Wednesday, October 12, 2011

A Taxonomy of Internet Privacy Problems...

Too often, people lump together very different problems like posting embarassing photos on Facebook and a hacker breaking into a database and stealing Social Security numbers, all under the umbrella term of "Internet privacy". Obviously, these are vastly different problems, and policies designed to address them would (and should) require vastly different solutions.

Daniel Solove, in his book Understanding Privacy, puts forth a taxonomy of Internet privacy problems to draw out the many different types of problems out there.

His four principle categories include:

  1. Information Collection - what information is being gathered and through what means is it occurring.

  2. Information Processing - how it is stored, combined, manipulated, searched, and used.

  3. Information Dissemination - how it is released or transferred to others.

  4. Invasion - impingements directly on the individual.
This taxonomy is pretty straightforward, and it ought to be helpful to anyone trying to make sense out of the myriad of "Internet privacy problems" thrown around in the headlines. Most people's knee-jerk reaction of "Hey, that's an invasion of my privacy!" isn't really an adequate analysis for scholars, not to mention policymakers. Solove's taxonomy, by drawing distinctions among privacy problems, helps clarify the issue and bring meaning and context to the news headlines we often come across.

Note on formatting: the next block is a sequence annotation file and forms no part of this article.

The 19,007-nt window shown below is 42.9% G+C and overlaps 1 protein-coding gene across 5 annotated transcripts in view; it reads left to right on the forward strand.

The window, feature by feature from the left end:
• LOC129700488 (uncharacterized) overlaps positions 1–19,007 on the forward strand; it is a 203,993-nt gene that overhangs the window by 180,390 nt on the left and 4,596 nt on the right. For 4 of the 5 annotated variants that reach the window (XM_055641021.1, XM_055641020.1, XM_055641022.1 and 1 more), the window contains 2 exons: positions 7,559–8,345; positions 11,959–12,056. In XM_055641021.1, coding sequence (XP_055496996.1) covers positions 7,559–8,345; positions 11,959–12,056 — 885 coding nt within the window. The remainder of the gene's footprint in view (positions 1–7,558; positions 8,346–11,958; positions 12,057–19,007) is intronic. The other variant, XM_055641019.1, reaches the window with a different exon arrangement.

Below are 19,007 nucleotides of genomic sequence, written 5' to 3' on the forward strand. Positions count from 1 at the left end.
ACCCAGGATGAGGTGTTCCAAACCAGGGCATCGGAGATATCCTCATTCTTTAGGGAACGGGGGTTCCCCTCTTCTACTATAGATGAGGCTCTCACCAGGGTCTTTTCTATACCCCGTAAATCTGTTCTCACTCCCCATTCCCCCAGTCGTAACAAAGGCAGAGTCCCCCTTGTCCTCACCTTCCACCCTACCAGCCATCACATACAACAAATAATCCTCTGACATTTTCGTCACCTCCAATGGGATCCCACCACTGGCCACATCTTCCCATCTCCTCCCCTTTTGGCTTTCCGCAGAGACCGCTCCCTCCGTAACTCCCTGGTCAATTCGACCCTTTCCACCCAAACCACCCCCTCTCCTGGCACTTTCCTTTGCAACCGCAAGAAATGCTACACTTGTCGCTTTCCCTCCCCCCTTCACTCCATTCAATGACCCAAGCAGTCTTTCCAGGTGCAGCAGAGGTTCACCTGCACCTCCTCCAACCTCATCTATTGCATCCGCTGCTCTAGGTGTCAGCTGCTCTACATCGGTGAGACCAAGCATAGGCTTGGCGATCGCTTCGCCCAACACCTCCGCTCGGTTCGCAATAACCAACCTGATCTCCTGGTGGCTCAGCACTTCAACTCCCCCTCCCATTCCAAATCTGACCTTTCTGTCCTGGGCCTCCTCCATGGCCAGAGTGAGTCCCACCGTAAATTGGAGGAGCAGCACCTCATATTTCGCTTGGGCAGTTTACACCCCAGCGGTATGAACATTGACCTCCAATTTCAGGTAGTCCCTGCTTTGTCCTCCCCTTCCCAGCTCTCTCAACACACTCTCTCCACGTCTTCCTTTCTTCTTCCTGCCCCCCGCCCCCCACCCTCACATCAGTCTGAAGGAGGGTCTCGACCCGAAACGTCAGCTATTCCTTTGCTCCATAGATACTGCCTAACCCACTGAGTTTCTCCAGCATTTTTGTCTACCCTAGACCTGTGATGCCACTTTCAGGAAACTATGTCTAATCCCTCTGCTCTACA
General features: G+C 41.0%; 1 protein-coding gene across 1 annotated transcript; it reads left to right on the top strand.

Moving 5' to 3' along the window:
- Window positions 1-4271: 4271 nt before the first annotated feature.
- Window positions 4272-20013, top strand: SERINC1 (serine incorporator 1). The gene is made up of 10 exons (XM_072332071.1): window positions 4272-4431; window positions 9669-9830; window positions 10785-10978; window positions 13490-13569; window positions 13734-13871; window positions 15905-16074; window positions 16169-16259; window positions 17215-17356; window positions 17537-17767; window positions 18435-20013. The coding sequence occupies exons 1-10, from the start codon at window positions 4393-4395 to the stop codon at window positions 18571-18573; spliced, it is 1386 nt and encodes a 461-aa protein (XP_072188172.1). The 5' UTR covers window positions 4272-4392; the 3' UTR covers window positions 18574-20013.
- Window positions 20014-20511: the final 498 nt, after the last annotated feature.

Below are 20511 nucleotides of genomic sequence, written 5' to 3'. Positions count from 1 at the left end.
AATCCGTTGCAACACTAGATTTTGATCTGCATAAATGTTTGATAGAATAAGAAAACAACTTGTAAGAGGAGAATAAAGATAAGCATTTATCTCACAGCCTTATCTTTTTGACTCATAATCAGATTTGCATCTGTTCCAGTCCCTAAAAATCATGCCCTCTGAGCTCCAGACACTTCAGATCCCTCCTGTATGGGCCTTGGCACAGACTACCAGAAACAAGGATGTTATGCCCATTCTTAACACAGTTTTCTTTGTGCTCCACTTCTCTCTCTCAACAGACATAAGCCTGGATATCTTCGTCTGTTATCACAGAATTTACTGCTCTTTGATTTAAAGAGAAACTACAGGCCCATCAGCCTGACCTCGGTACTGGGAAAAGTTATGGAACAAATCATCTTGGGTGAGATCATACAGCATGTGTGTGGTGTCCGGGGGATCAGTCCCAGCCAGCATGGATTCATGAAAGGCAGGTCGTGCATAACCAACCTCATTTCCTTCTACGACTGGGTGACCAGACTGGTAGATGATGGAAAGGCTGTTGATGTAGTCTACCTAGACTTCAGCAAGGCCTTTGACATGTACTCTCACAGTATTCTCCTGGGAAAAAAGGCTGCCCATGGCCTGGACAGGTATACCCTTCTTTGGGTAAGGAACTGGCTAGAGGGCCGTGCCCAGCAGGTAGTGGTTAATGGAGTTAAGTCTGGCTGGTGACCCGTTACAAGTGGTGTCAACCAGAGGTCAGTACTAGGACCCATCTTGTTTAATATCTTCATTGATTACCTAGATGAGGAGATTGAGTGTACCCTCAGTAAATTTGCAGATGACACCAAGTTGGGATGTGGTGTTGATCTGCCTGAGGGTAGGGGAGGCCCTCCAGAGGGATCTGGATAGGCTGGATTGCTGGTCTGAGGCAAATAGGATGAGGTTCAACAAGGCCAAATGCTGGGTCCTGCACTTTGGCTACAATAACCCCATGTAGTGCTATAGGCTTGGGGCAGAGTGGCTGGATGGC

Perhaps what's even more interesting, however, is his examination of why privacy should even be considered a good thing. Sure, privacy is a core value that we all instinctively cherish, but what happens when it comes into conflict with other core values like free speech or security? Even though his taxonomy is interpretively helpful, Solove's greater contribution, in my opinion, is his argument that the value of privacy should be determined on the basis of its importance to society, NOT in terms of individual rights. Privacy's value in a particular context "depends upon the social importance of the activities that it facilitates".

To try and conceive of privacy not in terms of individual rights but in a more collectivist sense might be a little counterintuitive, but it's an interesting logical exercise. I just wonder what the ramifications might be if we conceived of other individual rights - like free speech, free assembly, free religion, etc. - in similar non-individualistic terms.

  

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